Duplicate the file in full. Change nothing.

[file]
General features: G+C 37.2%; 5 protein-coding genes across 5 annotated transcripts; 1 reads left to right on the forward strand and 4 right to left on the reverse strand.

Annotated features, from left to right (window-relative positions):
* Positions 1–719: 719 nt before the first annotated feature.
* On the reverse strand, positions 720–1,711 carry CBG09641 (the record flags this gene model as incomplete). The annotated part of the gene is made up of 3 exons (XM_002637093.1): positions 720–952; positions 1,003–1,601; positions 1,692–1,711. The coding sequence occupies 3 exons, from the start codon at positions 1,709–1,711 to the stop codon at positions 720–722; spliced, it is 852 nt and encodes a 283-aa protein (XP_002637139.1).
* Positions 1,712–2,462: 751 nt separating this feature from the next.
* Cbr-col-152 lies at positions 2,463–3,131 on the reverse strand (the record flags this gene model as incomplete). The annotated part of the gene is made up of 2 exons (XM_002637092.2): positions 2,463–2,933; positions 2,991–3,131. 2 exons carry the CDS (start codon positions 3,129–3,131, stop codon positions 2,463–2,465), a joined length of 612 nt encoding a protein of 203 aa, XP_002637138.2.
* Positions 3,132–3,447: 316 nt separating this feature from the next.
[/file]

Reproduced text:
General features: G+C 37.2%; 5 protein-coding genes across 5 annotated transcripts; 1 reads left to right on the forward strand and 4 right to left on the reverse strand.

Annotated features, from left to right (window-relative positions):
* Positions 1–719: 719 nt before the first annotated feature.
* On the reverse strand, positions 720–1,711 carry CBG09641 (the record flags this gene model as incomplete). The annotated part of the gene is made up of 3 exons (XM_002637093.1): positions 720–952; positions 1,003–1,601; positions 1,692–1,711. The coding sequence occupies 3 exons, from the start codon at positions 1,709–1,711 to the stop codon at positions 720–722; spliced, it is 852 nt and encodes a 283-aa protein (XP_002637139.1).
* Positions 1,712–2,462: 751 nt separating this feature from the next.
* Cbr-col-152 lies at positions 2,463–3,131 on the reverse strand (the record flags this gene model as incomplete). The annotated part of the gene is made up of 2 exons (XM_002637092.2): positions 2,463–2,933; positions 2,991–3,131. 2 exons carry the CDS (start codon positions 3,129–3,131, stop codon positions 2,463–2,465), a joined length of 612 nt encoding a protein of 203 aa, XP_002637138.2.
* Positions 3,132–3,447: 316 nt separating this feature from the next.